Meet Mimi Malloy: A daughter of the Great Depression, Mimi was born into an Irish-Catholic brood of seven, and she has done her best to raise six beautiful daughters of her own. Now they’re grown, and Mimi, a divorcée, is unexpectedly retired. But she takes solace in the comforts of her new life: her apartment in the heart of Quincy, the occasional True Blue cigarette, and evenings with Frank Sinatra on the stereo and a highball in her hand. Yet her phone is arguably the busiest in greater Boston–it rings “Day In, Day Out,” as Ol’ Blue Eyes would say. Her surviving sisters love to gab about their girlhood, while her eldest daughter, Cassandra, calls every morning to preach the gospel of assisted living. And when an MRI reveals that Mimi’s brain is filled with black spots–areas of atrophy, her doctor says–it looks like she’s destined to spend her days in “one of those storage facilities for unwanted antiques.” Mimi knows her mind is (more or less) as sharp as ever, and she won’t go down without a fight.

Night Diver by Elizabeth Lowell
After a family tragedy, Kate Donnelly left the Caribbean behind forever. But a series of bad management decisions has left her family’s diving and marine-recovery business drowning in red ink. Now her brother pleads with her to come back to the island nation of St Vincent. Without Kate’s financial expertise, the iconic treasure-hunting enterprise started by her grandfather will go under. Unable to say no to the little family she has left, Kate heads back to the beautiful and terrifying ocean that still haunts her nightmares. Holden Cameron was addicted to the adrenaline rush of active duty–including narrowly surviving an underwater explosives accident. The last thing the former British military diver wants is to babysit a family of thieves on a tropical island–even if they are the world-famous Diving Donnellys. But in his new civilian job, Holden must investigate the suspicious activity surrounding a Donnelly dive to recover treasure from the ancient wreck of a pirate ship. When equipment, treasure, and even divers begin to disappear, Kate and Holden form an uneasy alliance to uncover the truth. But the deeper they plummet into the mystery, the closer they come to each other.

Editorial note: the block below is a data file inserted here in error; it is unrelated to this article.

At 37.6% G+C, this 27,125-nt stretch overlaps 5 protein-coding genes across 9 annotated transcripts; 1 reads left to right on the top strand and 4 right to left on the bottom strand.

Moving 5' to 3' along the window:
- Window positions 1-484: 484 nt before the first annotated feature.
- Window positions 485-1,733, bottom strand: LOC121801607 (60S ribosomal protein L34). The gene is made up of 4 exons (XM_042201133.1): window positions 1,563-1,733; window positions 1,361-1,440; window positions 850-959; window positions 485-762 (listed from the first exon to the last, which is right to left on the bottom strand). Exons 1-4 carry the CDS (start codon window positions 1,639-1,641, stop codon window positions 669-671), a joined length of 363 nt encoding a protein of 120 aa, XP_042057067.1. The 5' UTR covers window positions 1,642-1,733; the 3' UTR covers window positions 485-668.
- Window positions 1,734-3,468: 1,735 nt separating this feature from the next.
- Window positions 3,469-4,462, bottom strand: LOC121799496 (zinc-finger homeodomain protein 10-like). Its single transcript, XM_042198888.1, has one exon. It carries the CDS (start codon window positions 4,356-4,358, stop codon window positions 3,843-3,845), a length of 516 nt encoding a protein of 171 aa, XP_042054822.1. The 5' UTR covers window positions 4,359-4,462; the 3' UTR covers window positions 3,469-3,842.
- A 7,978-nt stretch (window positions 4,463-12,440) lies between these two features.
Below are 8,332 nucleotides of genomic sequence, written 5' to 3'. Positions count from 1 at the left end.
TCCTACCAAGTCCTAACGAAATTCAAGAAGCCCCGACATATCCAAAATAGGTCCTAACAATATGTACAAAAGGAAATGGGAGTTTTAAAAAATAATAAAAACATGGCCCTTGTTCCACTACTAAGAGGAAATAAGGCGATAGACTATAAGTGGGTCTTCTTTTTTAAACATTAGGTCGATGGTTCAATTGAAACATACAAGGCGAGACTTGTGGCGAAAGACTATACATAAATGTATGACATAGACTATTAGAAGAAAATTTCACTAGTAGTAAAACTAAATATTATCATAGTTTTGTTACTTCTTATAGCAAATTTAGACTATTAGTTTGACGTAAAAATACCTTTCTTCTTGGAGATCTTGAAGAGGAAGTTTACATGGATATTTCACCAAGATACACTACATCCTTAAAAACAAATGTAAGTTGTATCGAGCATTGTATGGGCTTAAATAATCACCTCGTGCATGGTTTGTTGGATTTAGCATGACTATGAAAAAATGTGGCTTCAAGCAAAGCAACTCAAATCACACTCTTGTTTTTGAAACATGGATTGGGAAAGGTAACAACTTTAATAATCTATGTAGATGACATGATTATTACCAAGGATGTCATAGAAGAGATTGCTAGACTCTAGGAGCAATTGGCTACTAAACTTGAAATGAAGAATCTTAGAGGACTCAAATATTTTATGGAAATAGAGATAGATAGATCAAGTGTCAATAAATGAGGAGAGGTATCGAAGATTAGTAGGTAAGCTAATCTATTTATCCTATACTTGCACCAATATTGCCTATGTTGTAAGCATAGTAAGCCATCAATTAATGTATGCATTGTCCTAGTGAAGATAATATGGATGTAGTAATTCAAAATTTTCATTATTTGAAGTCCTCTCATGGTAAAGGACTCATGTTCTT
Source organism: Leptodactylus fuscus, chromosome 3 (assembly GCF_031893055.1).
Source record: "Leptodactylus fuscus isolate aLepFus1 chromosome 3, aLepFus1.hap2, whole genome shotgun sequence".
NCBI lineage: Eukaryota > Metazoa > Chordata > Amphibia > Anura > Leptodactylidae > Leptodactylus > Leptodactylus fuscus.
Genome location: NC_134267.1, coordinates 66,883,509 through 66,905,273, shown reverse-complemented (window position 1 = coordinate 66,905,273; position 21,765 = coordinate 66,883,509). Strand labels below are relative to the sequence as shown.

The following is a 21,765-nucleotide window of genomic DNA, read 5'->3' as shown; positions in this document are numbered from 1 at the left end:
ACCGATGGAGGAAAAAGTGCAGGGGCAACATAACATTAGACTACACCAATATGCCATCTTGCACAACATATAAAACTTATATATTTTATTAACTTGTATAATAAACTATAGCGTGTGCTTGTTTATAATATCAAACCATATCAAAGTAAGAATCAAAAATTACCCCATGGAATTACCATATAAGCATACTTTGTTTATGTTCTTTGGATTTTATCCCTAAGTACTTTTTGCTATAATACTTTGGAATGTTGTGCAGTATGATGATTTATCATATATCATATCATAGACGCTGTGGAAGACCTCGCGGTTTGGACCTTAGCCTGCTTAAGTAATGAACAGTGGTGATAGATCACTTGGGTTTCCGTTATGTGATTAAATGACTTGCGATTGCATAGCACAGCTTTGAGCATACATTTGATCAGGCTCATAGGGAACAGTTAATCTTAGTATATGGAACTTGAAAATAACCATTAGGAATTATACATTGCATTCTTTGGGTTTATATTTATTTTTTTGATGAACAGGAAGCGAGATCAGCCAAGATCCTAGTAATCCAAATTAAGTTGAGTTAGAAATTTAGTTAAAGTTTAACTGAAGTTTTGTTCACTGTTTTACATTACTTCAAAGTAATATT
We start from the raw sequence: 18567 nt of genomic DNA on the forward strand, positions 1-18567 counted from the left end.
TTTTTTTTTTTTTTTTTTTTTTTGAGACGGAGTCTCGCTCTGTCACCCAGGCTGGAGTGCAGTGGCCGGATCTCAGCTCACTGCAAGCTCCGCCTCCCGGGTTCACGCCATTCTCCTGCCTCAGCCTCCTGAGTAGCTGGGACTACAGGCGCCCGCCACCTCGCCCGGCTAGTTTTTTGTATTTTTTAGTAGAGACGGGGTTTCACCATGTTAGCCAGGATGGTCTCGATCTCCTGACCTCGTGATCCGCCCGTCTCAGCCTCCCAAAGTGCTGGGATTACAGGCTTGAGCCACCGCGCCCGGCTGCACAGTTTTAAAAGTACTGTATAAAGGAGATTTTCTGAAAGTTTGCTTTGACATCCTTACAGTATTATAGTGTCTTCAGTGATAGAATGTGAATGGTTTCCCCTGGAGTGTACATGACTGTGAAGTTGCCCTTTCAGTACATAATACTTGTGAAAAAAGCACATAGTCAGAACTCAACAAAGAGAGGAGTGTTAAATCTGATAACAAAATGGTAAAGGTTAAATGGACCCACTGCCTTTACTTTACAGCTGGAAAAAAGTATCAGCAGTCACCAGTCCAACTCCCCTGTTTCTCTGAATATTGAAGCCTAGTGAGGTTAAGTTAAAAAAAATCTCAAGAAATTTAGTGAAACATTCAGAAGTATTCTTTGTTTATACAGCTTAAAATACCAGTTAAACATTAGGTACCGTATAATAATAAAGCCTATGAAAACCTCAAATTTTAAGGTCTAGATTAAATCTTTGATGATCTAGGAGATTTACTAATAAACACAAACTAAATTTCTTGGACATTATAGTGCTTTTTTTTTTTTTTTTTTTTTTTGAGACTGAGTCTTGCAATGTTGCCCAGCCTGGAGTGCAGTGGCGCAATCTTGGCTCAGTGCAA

Off Course by Michelle Huneven
The year is 1981, Reagan is in the White House, and the country is stalled in a recession. Cressida Hartley, a gifted Ph.D. student in economics, moves into her parents’ shabby A-frame cabin in the Sierras to write her dissertation. In her most intimate and emotionally compelling novel to date, Michelle Huneven–author of Blame , which was a finalist for the National Book Critics Circle Award–returns with her signature mix of fine-grained storytelling, unforgettable characters, and moral complexity.Cress, increasingly resistant to her topic (art in the marketplace), allows herself to be drawn into the social life of the small mountain community.